# An atom of chlorine is represented by ""_17^37 Cl. How many neutrons are in the nucleus of this atom?

""_17^37Cl contains 20 neutrons. Why? Because $17 + 20 = 37$.
We know that EVERY $C l$ contains $17$ protons, massive, positively charged nuclear particles. This is what defines it as a chlorine atom (and in fact, given the atomic symbol $C l$, the subscript is a bit superfluous). However, the nucleus can also contain NEUTRONS, massive, neutrally charged nuclear particles. Interactions between neutrons and protons help stabilize the nucleus (and I am not a particle physicist). The sum of the massive particles, $17 + 20$, gives the mass number, $37$, which is conveniently SUPERSCRIPTED.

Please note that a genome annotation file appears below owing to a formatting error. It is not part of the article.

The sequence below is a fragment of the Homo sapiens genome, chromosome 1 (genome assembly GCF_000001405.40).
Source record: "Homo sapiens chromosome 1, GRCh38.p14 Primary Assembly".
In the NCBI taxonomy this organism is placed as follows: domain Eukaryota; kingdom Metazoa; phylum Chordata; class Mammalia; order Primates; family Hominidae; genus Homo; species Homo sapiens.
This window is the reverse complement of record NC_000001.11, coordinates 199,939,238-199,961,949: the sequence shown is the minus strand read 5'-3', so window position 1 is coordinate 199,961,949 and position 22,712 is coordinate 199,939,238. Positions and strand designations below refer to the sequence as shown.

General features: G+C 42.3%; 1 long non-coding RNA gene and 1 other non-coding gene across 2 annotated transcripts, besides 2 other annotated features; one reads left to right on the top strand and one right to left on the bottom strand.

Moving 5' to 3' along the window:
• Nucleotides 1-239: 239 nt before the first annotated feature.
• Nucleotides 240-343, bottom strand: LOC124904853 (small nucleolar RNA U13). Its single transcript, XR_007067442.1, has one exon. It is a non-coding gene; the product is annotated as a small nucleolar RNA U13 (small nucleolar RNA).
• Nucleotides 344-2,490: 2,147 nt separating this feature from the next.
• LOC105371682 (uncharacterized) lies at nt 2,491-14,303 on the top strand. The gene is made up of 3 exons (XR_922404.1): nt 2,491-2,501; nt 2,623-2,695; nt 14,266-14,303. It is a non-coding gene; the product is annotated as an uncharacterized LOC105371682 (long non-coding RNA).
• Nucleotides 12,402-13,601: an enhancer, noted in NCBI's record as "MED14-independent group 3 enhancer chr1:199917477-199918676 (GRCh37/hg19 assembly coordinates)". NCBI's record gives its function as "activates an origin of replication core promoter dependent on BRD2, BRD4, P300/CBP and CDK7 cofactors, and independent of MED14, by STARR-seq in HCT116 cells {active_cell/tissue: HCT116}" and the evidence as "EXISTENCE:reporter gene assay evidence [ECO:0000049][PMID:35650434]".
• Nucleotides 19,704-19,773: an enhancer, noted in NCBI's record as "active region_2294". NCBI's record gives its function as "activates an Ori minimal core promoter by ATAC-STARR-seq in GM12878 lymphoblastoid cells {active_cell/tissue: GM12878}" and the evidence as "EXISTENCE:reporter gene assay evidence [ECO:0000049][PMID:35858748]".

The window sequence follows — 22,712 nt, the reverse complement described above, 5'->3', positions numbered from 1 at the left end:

Other chlorine nuclei may contain different numbers of neutrons; this is what gives rise to the existence of isotopes. The atomic mass mass quoted on the Periodic Table, $35.45$ $\text{amu}$, is the weighted average of the individual isotopes.